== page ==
Author: Deborah Curtis | Page Count: 212
"...he was reading Dostoyevsky, Nietzsche, Jean Paul Sarte, Hermann Hesse and J. G. Ballard. ...It struck me that all Ian's spare time was spent reading and thinking about human suffering."
Ian Curtis found a way to say the things that the post-punk generation were so badly in need of. It doesn't mean he was a hero. He was as much an asshole as the rest of us. This book tells his tale from his wife’s point of view. It also tells her tale, and it’s one that for me was worth reading. It strives to find a balance between the emotional stance of a wife and mother deifying her husband out of love and duty, and the equally emotional dejectedness of a devoted partner left out in the cold during her husband’s greatest triumph. Mostly it succeeds.
While Ian tried to hold himself together after a medical diagnosis that threw his life into a maelstrom of uncertainty, Deborah tried to hold everything else together, house, home and family. She never succumbs to the ‘pity me’ attitude (in fact, that seems to have been exorcised quite intentionally). Even though the book is about Ian Curtis, it reveals a lot about the author in the process. I applaud her strength of character in exposing herself so openly. It’s neither sensationalist nor cashing in on a tragedy; it simply is what it is: an honest and often heartbreaking piece of prose. It’s the work of someone wanting to give the truth of a situation, truth being something that she herself was denied at the time.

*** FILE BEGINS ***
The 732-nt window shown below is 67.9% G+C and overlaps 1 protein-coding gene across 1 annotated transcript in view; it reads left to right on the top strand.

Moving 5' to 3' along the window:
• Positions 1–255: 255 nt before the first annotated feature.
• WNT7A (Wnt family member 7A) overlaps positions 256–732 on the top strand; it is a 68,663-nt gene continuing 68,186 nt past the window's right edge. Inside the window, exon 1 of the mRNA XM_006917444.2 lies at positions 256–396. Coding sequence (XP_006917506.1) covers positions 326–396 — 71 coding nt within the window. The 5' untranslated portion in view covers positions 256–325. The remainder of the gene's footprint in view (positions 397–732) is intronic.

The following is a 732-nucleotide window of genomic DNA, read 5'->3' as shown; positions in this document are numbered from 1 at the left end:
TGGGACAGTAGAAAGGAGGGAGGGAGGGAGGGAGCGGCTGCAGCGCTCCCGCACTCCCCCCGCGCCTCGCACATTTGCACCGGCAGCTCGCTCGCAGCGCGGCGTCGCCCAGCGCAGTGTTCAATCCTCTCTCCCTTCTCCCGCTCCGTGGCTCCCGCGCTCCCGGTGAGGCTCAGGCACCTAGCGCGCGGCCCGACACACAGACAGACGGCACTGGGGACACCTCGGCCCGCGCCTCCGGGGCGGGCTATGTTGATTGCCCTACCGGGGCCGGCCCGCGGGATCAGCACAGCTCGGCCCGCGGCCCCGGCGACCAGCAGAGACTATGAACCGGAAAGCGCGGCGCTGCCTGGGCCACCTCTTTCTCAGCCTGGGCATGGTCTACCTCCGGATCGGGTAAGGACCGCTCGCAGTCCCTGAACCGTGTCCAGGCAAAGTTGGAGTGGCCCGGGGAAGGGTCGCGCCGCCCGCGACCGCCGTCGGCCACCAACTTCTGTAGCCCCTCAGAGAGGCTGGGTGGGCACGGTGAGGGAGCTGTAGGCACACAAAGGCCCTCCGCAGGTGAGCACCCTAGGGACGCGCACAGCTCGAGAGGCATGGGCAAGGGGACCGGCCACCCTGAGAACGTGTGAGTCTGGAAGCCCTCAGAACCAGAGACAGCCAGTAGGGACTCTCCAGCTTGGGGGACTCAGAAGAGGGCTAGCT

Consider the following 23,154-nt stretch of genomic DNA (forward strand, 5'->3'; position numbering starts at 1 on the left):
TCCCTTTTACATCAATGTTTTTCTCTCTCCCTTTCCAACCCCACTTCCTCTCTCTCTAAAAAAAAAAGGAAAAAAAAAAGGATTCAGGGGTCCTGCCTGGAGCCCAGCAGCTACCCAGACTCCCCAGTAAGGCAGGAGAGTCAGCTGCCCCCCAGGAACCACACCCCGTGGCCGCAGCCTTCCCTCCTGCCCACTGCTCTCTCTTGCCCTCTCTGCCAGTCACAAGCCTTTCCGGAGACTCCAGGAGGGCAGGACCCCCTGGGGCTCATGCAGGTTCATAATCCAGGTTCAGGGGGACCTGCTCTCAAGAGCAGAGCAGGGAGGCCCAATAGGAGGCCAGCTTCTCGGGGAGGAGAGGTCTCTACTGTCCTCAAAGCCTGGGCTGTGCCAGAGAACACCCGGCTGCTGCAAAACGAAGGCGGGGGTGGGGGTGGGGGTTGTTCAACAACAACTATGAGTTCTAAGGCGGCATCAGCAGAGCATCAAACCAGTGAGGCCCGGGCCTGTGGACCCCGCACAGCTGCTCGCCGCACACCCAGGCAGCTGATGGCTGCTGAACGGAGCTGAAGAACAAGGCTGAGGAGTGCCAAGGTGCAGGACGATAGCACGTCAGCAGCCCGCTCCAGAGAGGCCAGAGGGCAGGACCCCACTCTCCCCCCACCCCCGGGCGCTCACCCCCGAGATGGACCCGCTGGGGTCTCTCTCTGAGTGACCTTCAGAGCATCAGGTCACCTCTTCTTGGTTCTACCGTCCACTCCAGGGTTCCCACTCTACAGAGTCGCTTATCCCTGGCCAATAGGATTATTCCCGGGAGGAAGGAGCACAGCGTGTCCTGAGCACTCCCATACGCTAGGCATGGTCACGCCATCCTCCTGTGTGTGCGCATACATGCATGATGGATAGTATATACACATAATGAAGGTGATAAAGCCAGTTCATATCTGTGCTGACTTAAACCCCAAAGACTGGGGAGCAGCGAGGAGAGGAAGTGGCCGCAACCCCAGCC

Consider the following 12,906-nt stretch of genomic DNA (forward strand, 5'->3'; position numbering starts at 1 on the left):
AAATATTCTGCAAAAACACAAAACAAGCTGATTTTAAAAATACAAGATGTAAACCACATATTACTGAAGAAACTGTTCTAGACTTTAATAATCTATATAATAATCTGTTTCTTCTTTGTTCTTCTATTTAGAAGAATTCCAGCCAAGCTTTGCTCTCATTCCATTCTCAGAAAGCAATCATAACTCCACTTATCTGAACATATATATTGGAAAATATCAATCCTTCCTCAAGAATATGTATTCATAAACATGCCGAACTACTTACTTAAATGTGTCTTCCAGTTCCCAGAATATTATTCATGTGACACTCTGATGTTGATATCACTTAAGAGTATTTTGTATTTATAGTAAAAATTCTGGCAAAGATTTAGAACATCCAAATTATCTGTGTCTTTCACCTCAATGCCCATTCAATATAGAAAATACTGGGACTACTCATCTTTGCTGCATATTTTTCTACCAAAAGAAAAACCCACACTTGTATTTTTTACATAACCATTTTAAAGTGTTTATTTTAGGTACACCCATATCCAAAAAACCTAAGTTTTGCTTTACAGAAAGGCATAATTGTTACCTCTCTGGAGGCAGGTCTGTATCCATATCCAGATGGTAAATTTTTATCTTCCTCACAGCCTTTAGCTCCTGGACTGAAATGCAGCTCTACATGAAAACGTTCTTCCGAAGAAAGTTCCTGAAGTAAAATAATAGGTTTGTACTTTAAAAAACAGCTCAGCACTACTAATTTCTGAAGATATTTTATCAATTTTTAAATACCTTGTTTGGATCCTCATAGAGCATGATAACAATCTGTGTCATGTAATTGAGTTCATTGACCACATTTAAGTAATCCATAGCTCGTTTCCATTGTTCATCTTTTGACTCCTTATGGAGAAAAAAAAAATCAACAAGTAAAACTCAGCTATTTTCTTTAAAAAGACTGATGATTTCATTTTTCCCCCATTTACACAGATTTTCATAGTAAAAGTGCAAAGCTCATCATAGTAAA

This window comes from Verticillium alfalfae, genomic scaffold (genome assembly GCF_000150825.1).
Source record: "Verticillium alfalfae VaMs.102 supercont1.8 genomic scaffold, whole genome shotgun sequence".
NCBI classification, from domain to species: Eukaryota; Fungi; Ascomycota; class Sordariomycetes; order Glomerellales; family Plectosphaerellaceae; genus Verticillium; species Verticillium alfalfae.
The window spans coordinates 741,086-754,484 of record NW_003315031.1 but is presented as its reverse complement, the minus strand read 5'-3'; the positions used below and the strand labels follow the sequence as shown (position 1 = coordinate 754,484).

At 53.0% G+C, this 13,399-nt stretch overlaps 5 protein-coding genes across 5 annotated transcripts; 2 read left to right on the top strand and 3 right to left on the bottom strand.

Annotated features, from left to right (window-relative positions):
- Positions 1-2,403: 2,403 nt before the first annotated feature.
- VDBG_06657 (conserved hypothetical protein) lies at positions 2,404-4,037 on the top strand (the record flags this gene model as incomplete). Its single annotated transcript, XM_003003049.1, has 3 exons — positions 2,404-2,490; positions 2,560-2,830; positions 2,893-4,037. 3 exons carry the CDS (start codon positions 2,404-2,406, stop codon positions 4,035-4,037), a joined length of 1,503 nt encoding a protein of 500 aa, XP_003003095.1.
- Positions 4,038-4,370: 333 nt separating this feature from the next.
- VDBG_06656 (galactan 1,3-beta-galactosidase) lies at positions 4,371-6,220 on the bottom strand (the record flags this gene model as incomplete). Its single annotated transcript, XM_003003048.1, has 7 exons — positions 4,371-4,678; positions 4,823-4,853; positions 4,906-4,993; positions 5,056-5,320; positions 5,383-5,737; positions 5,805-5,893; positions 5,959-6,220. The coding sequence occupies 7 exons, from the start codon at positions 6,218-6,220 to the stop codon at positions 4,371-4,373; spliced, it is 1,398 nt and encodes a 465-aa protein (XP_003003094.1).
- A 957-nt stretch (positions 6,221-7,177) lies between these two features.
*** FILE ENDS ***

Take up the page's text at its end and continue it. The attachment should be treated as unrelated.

The end of the book reproduces Ian’s lyrics, some previously unseen, half finished or abandoned. The cynic in you may think this an easy way to fill out page count, but Ian’s words are worthy of inclusion. Having them here is the perfect way to end the story. He was a real poet that touched upon things someone so young shouldn't have had such a deep understanding of; luckily for us, if we learn by example, he left us enough instruction so that we don't have to.
3 band-mates who were blind to the truth out of 5